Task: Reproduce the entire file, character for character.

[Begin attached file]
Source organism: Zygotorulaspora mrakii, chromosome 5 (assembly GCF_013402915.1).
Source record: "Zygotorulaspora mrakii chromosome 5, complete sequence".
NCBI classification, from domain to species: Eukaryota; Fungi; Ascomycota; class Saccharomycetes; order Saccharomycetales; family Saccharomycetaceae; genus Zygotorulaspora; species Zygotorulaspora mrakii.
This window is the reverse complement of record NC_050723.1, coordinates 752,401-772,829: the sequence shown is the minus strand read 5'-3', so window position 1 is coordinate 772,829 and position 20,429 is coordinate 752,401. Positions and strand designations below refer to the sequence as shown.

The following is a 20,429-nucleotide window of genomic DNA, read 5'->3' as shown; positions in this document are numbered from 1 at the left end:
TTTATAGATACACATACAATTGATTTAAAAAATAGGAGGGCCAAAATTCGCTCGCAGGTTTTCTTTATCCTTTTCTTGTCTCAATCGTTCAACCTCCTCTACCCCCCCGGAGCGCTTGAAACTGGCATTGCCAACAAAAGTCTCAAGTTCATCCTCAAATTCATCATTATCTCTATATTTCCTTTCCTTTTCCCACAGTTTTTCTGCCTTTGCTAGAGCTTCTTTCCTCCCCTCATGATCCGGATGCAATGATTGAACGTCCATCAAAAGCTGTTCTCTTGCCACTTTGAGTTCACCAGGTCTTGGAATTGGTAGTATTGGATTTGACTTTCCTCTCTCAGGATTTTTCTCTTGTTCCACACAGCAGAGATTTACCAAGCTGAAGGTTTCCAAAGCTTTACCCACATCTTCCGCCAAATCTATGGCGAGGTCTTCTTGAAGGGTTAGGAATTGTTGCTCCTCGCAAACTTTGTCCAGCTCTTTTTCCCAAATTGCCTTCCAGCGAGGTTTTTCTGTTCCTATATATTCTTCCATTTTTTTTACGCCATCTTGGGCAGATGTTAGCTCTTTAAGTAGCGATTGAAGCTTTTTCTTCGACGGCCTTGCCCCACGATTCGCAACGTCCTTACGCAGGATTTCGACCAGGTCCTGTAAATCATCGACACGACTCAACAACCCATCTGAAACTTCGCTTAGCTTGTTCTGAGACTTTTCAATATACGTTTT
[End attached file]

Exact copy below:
Source organism: Zygotorulaspora mrakii, chromosome 5 (assembly GCF_013402915.1).
Source record: "Zygotorulaspora mrakii chromosome 5, complete sequence".
NCBI classification, from domain to species: Eukaryota; Fungi; Ascomycota; class Saccharomycetes; order Saccharomycetales; family Saccharomycetaceae; genus Zygotorulaspora; species Zygotorulaspora mrakii.
This window is the reverse complement of record NC_050723.1, coordinates 752,401-772,829: the sequence shown is the minus strand read 5'-3', so window position 1 is coordinate 772,829 and position 20,429 is coordinate 752,401. Positions and strand designations below refer to the sequence as shown.

The following is a 20,429-nucleotide window of genomic DNA, read 5'->3' as shown; positions in this document are numbered from 1 at the left end:
TTTATAGATACACATACAATTGATTTAAAAAATAGGAGGGCCAAAATTCGCTCGCAGGTTTTCTTTATCCTTTTCTTGTCTCAATCGTTCAACCTCCTCTACCCCCCCGGAGCGCTTGAAACTGGCATTGCCAACAAAAGTCTCAAGTTCATCCTCAAATTCATCATTATCTCTATATTTCCTTTCCTTTTCCCACAGTTTTTCTGCCTTTGCTAGAGCTTCTTTCCTCCCCTCATGATCCGGATGCAATGATTGAACGTCCATCAAAAGCTGTTCTCTTGCCACTTTGAGTTCACCAGGTCTTGGAATTGGTAGTATTGGATTTGACTTTCCTCTCTCAGGATTTTTCTCTTGTTCCACACAGCAGAGATTTACCAAGCTGAAGGTTTCCAAAGCTTTACCCACATCTTCCGCCAAATCTATGGCGAGGTCTTCTTGAAGGGTTAGGAATTGTTGCTCCTCGCAAACTTTGTCCAGCTCTTTTTCCCAAATTGCCTTCCAGCGAGGTTTTTCTGTTCCTATATATTCTTCCATTTTTTTTACGCCATCTTGGGCAGATGTTAGCTCTTTAAGTAGCGATTGAAGCTTTTTCTTCGACGGCCTTGCCCCACGATTCGCAACGTCCTTACGCAGGATTTCGACCAGGTCCTGTAAATCATCGACACGACTCAACAACCCATCTGAAACTTCGCTTAGCTTGTTCTGAGACTTTTCAATATACGTTTT